The friendship between the people of the UAE and the people of Ireland has not only benefited both but has also "contributed to global understanding and cooperation," Sheikh Nahyan bin Mubarak Al Nahyan, Minister of Culture and Knowledge Development, said last night.
He was speaking at a reception at the Irish Embassy residence to celebrate the 100th anniversary of the 1916 Easter Rising in the Irish capital, Dublin. The short-lived Rising, against British rule, is widely seen as the moment of the re-birth of an independent Irish state.
The programme of events for the evening included poems from two of Ireland's greatest poets, W.B. Yeats and Seamus Heaney, music, Irish dancing and readings from the last letters of some of the Easter Rising leaders, written before their execution.
"I am very confident that this proven friendship will be strengthened further in the future and that Ireland and the United Arab Emirates will move forward together in the quest for a better and more peaceful world," Sheikh Nahyan said.
"Irish businesses and Irish professionals are flourishing in the UAE and contributing immensely to the economic, educational, and social well-being of our country," he added.
"Your friends and relatives are visiting the UAE and our citizens increasingly travel to Ireland for tourism and for education," he told guests at the event, who included many members of the UAE's Irish community. "Our citizens increasingly travel to Ireland for tourism and for education. They admire your industry, stability, and devotion to scholarship and the arts. They appreciate the physical and spiritual beauty of Ireland."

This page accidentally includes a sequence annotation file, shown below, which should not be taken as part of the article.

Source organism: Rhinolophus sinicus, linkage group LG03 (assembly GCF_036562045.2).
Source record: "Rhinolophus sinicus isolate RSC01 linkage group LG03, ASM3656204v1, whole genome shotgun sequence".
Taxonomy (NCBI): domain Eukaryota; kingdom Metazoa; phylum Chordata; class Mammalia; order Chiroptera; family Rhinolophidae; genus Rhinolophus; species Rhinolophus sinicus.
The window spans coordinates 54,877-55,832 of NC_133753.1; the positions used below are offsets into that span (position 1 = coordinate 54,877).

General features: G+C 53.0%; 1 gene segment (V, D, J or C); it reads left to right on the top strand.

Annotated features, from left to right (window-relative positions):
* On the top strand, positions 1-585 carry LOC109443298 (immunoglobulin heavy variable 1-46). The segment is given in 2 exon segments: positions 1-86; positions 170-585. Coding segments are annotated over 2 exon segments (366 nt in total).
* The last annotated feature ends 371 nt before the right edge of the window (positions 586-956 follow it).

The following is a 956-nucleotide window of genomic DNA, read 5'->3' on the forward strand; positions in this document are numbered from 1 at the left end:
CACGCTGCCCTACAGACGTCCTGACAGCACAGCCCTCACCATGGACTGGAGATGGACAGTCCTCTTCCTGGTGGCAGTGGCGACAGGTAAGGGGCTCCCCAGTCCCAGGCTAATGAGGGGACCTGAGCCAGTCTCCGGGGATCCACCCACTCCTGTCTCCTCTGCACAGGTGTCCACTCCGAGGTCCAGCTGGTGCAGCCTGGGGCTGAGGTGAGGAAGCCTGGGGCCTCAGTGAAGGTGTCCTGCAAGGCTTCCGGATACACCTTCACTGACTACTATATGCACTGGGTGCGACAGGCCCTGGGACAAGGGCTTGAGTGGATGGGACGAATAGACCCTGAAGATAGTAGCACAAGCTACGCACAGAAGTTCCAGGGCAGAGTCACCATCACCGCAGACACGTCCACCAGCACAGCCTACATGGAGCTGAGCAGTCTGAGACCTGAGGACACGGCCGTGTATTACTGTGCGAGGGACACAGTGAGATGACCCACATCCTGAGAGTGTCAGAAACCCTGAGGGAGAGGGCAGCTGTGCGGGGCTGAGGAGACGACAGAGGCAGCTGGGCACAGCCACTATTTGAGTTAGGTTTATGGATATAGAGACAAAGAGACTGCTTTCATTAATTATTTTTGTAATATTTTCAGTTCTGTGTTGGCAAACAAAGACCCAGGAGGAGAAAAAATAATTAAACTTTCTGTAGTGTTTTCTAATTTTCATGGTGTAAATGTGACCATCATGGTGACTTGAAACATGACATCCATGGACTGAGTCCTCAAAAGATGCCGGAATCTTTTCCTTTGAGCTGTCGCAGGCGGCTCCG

The Minister added that he believed that the people of both countries shared the vision of President His Highness Sheikh Khalifa bin Zayed Al Nahyan on the need 'to continue to create a confident, secure society and to build a sustainable, open and globally competitive economy.' "We all work toward realising that vision on a daily basis in both the UAE and Ireland," he said.
The event, Sheikh Nahyan said, reminded him that "Irish celebrations ruminate thoughtfully on the past, boldly confront the present, and bravely exult in the future. And, of course, an Irish celebration is inevitably poetic."
Noting that the Easter Rising had been what he described as "an astounding historical event," he recalled the statement of President His Highness Sheikh Khalifa that 'A nation that does not celebrate its founding pioneers and grand leaders has no future.' Acknowledging the significance of the Rising and its commemoration, Sheikh Nahyan quoted one of the best-known works of Nobel Prize winner Seamus Heaney.
"You," he told the audience, "are remembering because even today, as we all so regret to admit, 'Human beings suffer, / They torture one another, / They get hurt and get hard.' "We acknowledge those words of Heaney so as to embrace his injunction to, and I quote: 'Believe that further shore / Is reachable from here.' "
Those words, he concluded, not only serve as a motivation for the people of Ireland, but "motivate all of us as well."